An experimental system can take ghostly snapshots by measuring the reflections of the same Wi-Fi signals used for connecting to the internet. It has been suggested as a way of tracking packages in warehouses or mapping collapsed buildings to safely and quickly reach victims.
Writing in the journal Physical Review Letters, researchers at the Technical University of Munich reported a way to create a type of three-dimensional image or hologram using wireless signals. The holograms are somewhat similar to sound recordings, which store the vibrations of violins strings or vocal cords.
“Using this technology, we can generate a three-dimensional image of the space around the Wi-Fi transmitter, as if our eyes could see microwave radiation,” said Friedmann Reinhard, a physicist who authored the report with his colleague Philip Holl, in a statement.
Their proof-of-concept experiment used an antenna sliding along a pole to measure from different angles Wi-Fi signals emanating from a router. Using specialized software to make sense of the measurements, the researchers created a holographic image of a cross, which they made out of aluminum foil.
The system is still in the early stages of development. But the researchers said later systems could have multiple antennas that take tons of snapshots, stitching them into a stop-motion animation of equipment moving around a factory or people walking through a home. It would result in “video-like image frequency,” Holl said.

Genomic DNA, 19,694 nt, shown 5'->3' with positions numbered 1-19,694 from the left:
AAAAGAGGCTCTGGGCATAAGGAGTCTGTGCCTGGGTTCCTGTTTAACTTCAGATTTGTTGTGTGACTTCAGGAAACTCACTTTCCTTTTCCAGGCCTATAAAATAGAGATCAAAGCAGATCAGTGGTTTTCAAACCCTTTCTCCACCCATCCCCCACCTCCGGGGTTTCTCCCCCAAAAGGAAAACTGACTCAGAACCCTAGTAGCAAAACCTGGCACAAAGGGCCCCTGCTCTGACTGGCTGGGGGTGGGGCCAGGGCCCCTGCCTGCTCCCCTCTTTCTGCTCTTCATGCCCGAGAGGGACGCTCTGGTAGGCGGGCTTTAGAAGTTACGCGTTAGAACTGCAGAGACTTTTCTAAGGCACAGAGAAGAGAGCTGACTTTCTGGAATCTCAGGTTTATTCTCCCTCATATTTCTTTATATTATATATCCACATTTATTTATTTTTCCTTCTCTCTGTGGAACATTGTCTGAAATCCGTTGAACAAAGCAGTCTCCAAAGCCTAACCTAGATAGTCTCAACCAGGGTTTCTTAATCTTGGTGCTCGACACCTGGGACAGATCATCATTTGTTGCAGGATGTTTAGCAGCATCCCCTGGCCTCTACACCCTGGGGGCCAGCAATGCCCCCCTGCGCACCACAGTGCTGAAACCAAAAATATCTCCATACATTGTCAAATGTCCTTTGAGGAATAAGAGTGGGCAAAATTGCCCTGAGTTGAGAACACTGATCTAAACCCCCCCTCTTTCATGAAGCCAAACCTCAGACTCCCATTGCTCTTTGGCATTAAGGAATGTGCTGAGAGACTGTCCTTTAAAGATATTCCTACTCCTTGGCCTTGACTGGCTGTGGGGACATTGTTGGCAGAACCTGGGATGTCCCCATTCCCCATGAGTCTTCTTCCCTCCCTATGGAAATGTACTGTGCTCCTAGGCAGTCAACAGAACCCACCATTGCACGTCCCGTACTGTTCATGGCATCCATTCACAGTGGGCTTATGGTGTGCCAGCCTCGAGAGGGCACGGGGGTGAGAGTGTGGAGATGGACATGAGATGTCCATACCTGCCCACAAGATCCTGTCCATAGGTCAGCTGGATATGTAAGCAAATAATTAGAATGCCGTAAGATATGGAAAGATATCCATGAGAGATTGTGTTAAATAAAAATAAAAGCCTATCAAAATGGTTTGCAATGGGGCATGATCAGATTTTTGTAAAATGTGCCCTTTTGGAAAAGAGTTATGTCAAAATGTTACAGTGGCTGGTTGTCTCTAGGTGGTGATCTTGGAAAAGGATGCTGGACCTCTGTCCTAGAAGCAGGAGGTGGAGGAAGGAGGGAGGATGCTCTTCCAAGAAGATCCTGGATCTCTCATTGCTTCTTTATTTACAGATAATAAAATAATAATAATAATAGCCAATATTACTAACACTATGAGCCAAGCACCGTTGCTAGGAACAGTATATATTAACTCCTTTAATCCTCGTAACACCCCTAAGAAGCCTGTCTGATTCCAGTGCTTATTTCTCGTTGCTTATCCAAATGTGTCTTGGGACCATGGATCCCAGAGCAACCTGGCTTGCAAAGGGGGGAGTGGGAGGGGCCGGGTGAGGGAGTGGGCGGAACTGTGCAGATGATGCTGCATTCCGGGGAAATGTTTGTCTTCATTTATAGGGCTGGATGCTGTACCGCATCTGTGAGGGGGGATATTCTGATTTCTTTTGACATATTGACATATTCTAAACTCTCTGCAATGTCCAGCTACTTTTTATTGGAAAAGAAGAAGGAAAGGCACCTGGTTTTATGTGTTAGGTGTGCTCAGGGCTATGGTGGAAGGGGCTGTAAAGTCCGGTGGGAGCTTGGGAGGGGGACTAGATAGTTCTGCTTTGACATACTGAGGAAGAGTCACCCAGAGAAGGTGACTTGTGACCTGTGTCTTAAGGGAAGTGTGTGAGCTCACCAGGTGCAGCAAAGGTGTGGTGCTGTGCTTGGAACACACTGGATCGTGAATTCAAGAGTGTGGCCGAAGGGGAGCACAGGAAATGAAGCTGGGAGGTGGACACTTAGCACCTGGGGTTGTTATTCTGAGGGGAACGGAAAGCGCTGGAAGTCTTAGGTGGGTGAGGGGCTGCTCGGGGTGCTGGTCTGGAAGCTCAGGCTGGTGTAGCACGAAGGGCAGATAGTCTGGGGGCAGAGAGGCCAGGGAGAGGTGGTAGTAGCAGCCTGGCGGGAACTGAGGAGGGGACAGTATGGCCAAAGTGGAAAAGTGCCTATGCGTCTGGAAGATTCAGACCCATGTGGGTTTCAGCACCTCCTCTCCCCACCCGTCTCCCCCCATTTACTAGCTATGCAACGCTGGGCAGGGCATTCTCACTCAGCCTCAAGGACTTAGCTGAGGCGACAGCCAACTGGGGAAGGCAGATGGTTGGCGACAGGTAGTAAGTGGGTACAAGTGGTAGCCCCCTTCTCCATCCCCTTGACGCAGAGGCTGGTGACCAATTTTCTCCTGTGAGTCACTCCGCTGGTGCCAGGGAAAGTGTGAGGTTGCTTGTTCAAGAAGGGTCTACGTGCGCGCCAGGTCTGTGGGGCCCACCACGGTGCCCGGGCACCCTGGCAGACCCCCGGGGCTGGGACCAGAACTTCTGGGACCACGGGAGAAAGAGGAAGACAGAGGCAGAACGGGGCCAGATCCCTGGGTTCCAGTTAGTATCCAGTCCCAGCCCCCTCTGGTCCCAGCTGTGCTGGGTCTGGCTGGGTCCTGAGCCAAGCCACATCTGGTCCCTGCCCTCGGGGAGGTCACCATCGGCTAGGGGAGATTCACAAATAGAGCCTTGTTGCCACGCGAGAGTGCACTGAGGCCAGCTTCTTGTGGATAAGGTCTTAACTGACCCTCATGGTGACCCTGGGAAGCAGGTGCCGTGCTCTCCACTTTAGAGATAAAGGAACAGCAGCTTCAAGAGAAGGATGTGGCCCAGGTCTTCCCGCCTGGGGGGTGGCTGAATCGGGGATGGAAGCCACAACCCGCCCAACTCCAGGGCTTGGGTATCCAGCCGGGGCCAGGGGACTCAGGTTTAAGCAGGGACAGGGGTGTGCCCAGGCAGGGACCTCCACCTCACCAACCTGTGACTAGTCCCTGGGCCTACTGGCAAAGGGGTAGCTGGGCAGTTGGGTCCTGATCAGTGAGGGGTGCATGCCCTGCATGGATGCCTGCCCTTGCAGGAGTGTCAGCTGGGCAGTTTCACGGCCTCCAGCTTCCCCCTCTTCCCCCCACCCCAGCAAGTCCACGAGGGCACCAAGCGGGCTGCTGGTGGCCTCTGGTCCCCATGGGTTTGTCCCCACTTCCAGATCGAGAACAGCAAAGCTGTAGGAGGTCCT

Other researchers are also seeking ways to turn stray cellular and wireless signals into coarse images of people through buildings and walls. Dana Katabi, an electrical engineer at the Massachusetts Institute of Technology, and her colleagues have been tinkering with such technology for years.
In 2013, the researchers built a system that detects wireless reflections off the human body, spitting out a silhouette of a person standing behind a wall. Their device monitors how these wireless ripples change over time, using software to reconstruct the silhouette in shade of blue, yellow, and red.
“The data you get back from these reflections are very minimal,” said Katabi, whose research team has also devised wireless transmitters that clock walking speed, in a statement. “However, we can extract meaningful signals through a series of algorithms we developed that minimize the random noise produced by the reflections.”